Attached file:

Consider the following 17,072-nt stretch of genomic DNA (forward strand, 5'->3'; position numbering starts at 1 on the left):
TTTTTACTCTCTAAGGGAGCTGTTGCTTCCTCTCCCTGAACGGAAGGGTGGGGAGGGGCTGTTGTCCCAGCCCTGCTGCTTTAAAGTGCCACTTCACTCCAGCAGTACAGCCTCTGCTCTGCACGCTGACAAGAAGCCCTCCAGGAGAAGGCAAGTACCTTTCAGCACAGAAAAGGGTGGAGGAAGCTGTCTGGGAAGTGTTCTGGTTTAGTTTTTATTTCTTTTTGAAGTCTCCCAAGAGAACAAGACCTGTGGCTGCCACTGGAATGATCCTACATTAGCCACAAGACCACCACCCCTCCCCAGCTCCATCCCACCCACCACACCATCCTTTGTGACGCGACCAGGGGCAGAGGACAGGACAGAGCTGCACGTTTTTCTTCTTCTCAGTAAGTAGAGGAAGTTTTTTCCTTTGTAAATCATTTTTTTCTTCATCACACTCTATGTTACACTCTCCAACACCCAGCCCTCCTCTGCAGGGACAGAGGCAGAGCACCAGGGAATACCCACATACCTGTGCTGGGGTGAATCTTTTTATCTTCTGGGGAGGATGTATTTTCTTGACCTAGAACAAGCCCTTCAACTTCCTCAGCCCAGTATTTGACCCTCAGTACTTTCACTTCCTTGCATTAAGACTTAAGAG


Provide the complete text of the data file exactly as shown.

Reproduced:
Consider the following 17,072-nt stretch of genomic DNA (forward strand, 5'->3'; position numbering starts at 1 on the left):
TTTTTACTCTCTAAGGGAGCTGTTGCTTCCTCTCCCTGAACGGAAGGGTGGGGAGGGGCTGTTGTCCCAGCCCTGCTGCTTTAAAGTGCCACTTCACTCCAGCAGTACAGCCTCTGCTCTGCACGCTGACAAGAAGCCCTCCAGGAGAAGGCAAGTACCTTTCAGCACAGAAAAGGGTGGAGGAAGCTGTCTGGGAAGTGTTCTGGTTTAGTTTTTATTTCTTTTTGAAGTCTCCCAAGAGAACAAGACCTGTGGCTGCCACTGGAATGATCCTACATTAGCCACAAGACCACCACCCCTCCCCAGCTCCATCCCACCCACCACACCATCCTTTGTGACGCGACCAGGGGCAGAGGACAGGACAGAGCTGCACGTTTTTCTTCTTCTCAGTAAGTAGAGGAAGTTTTTTCCTTTGTAAATCATTTTTTTCTTCATCACACTCTATGTTACACTCTCCAACACCCAGCCCTCCTCTGCAGGGACAGAGGCAGAGCACCAGGGAATACCCACATACCTGTGCTGGGGTGAATCTTTTTATCTTCTGGGGAGGATGTATTTTCTTGACCTAGAACAAGCCCTTCAACTTCCTCAGCCCAGTATTTGACCCTCAGTACTTTCACTTCCTTGCATTAAGACTTAAGAG